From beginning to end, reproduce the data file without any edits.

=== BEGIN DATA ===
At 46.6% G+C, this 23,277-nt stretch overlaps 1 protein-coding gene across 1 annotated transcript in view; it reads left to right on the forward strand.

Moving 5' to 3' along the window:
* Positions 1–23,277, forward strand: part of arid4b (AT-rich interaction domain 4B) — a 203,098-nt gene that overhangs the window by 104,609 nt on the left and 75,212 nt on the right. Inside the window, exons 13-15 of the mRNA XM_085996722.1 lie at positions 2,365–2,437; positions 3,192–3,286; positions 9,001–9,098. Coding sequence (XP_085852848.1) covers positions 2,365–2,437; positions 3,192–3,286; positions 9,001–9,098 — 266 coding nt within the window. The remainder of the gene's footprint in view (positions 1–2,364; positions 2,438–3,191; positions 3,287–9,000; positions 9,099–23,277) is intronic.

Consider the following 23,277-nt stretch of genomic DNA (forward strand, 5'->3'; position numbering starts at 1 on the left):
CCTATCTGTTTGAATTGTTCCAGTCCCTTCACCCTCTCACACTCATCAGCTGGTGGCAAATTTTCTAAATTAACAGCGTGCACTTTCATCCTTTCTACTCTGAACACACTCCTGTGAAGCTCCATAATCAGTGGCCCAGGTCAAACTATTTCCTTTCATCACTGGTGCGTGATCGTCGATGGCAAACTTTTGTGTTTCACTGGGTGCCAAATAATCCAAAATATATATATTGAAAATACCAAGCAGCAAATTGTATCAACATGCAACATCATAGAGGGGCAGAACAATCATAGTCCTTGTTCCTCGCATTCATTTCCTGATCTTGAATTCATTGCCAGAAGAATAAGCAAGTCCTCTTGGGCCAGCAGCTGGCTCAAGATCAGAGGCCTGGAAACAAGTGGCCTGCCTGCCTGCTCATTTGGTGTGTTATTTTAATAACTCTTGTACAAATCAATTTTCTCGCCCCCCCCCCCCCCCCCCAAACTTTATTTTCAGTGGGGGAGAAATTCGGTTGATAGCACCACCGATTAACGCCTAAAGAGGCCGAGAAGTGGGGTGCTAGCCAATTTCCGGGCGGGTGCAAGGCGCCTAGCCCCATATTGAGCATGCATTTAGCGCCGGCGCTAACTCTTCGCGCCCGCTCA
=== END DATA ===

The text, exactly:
At 46.6% G+C, this 23,277-nt stretch overlaps 1 protein-coding gene across 1 annotated transcript in view; it reads left to right on the forward strand.

Moving 5' to 3' along the window:
* Positions 1–23,277, forward strand: part of arid4b (AT-rich interaction domain 4B) — a 203,098-nt gene that overhangs the window by 104,609 nt on the left and 75,212 nt on the right. Inside the window, exons 13-15 of the mRNA XM_085996722.1 lie at positions 2,365–2,437; positions 3,192–3,286; positions 9,001–9,098. Coding sequence (XP_085852848.1) covers positions 2,365–2,437; positions 3,192–3,286; positions 9,001–9,098 — 266 coding nt within the window. The remainder of the gene's footprint in view (positions 1–2,364; positions 2,438–3,191; positions 3,287–9,000; positions 9,099–23,277) is intronic.

Consider the following 23,277-nt stretch of genomic DNA (forward strand, 5'->3'; position numbering starts at 1 on the left):
CCTATCTGTTTGAATTGTTCCAGTCCCTTCACCCTCTCACACTCATCAGCTGGTGGCAAATTTTCTAAATTAACAGCGTGCACTTTCATCCTTTCTACTCTGAACACACTCCTGTGAAGCTCCATAATCAGTGGCCCAGGTCAAACTATTTCCTTTCATCACTGGTGCGTGATCGTCGATGGCAAACTTTTGTGTTTCACTGGGTGCCAAATAATCCAAAATATATATATTGAAAATACCAAGCAGCAAATTGTATCAACATGCAACATCATAGAGGGGCAGAACAATCATAGTCCTTGTTCCTCGCATTCATTTCCTGATCTTGAATTCATTGCCAGAAGAATAAGCAAGTCCTCTTGGGCCAGCAGCTGGCTCAAGATCAGAGGCCTGGAAACAAGTGGCCTGCCTGCCTGCTCATTTGGTGTGTTATTTTAATAACTCTTGTACAAATCAATTTTCTCGCCCCCCCCCCCCCCCCCCAAACTTTATTTTCAGTGGGGGAGAAATTCGGTTGATAGCACCACCGATTAACGCCTAAAGAGGCCGAGAAGTGGGGTGCTAGCCAATTTCCGGGCGGGTGCAAGGCGCCTAGCCCCATATTGAGCATGCATTTAGCGCCGGCGCTAACTCTTCGCGCCCGCTCA